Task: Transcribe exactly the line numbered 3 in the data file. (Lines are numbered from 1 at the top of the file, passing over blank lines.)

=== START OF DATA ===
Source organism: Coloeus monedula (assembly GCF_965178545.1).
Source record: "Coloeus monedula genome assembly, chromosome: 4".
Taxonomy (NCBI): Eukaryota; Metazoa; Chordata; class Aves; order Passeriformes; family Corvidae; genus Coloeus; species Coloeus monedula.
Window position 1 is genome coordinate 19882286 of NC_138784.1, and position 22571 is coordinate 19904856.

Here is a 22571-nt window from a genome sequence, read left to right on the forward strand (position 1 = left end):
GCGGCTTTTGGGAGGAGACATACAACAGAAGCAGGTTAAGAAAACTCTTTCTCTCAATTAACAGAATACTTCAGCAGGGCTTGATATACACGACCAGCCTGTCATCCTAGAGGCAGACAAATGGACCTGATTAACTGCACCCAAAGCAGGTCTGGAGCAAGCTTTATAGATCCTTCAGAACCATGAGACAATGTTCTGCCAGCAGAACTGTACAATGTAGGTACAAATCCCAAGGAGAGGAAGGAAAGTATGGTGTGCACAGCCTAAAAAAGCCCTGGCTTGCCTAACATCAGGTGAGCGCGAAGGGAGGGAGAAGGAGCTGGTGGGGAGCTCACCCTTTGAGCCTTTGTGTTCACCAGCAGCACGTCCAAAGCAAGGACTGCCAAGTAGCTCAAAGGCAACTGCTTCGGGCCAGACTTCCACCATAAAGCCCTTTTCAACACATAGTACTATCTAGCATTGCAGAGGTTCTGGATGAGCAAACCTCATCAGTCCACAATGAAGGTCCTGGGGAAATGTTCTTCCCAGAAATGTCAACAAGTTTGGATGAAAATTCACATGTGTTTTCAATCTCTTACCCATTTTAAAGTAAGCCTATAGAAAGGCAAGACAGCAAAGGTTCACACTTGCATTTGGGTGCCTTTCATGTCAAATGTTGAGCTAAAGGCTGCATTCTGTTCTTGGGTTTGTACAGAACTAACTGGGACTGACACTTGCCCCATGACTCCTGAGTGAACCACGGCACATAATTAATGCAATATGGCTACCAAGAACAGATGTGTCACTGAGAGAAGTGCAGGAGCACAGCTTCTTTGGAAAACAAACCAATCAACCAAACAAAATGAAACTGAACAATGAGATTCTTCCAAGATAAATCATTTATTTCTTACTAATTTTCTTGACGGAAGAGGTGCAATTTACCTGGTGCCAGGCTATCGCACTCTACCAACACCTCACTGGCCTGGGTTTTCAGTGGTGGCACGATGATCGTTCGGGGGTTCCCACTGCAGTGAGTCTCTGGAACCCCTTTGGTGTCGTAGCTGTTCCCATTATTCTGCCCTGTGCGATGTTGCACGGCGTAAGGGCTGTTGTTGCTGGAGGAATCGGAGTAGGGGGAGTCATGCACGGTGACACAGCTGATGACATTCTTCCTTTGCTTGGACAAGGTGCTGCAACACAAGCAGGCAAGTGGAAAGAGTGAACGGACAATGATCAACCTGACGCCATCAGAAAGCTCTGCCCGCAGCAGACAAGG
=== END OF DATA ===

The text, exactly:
Taxonomy (NCBI): Eukaryota; Metazoa; Chordata; class Aves; order Passeriformes; family Corvidae; genus Coloeus; species Coloeus monedula.